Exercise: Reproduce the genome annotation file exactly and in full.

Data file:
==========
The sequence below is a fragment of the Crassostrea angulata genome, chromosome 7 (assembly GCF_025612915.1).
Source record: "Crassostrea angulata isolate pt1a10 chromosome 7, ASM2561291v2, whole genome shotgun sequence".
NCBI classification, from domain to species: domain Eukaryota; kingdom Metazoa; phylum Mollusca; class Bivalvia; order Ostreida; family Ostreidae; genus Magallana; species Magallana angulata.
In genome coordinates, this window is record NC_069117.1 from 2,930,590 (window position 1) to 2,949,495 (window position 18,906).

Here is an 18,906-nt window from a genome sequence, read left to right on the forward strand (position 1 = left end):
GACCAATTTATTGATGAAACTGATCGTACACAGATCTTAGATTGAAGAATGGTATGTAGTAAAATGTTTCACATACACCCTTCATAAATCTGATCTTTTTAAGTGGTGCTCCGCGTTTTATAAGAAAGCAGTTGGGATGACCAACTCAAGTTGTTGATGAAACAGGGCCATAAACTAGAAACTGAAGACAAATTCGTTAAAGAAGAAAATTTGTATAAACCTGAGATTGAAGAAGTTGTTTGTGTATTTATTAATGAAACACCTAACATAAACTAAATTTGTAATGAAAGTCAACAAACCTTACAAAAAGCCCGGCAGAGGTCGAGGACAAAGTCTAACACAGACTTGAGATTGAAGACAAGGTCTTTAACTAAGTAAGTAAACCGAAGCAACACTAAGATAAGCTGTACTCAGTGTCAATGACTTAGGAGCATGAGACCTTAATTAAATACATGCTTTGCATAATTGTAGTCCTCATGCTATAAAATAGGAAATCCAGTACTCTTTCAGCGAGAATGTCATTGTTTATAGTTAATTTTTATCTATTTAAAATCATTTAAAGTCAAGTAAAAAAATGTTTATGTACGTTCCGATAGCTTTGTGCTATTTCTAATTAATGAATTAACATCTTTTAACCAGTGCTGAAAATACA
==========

The sequence below is a fragment of the Crassostrea angulata genome, chromosome 7 (assembly GCF_025612915.1).
Source record: "Crassostrea angulata isolate pt1a10 chromosome 7, ASM2561291v2, whole genome shotgun sequence".
NCBI classification, from domain to species: domain Eukaryota; kingdom Metazoa; phylum Mollusca; class Bivalvia; order Ostreida; family Ostreidae; genus Magallana; species Magallana angulata.
In genome coordinates, this window is record NC_069117.1 from 2,930,590 (window position 1) to 2,949,495 (window position 18,906).

Here is an 18,906-nt window from a genome sequence, read left to right on the forward strand (position 1 = left end):
GACCAATTTATTGATGAAACTGATCGTACACAGATCTTAGATTGAAGAATGGTATGTAGTAAAATGTTTCACATACACCCTTCATAAATCTGATCTTTTTAAGTGGTGCTCCGCGTTTTATAAGAAAGCAGTTGGGATGACCAACTCAAGTTGTTGATGAAACAGGGCCATAAACTAGAAACTGAAGACAAATTCGTTAAAGAAGAAAATTTGTATAAACCTGAGATTGAAGAAGTTGTTTGTGTATTTATTAATGAAACACCTAACATAAACTAAATTTGTAATGAAAGTCAACAAACCTTACAAAAAGCCCGGCAGAGGTCGAGGACAAAGTCTAACACAGACTTGAGATTGAAGACAAGGTCTTTAACTAAGTAAGTAAACCGAAGCAACACTAAGATAAGCTGTACTCAGTGTCAATGACTTAGGAGCATGAGACCTTAATTAAATACATGCTTTGCATAATTGTAGTCCTCATGCTATAAAATAGGAAATCCAGTACTCTTTCAGCGAGAATGTCATTGTTTATAGTTAATTTTTATCTATTTAAAATCATTTAAAGTCAAGTAAAAAAATGTTTATGTACGTTCCGATAGCTTTGTGCTATTTCTAATTAATGAATTAACATCTTTTAACCAGTGCTGAAAATACA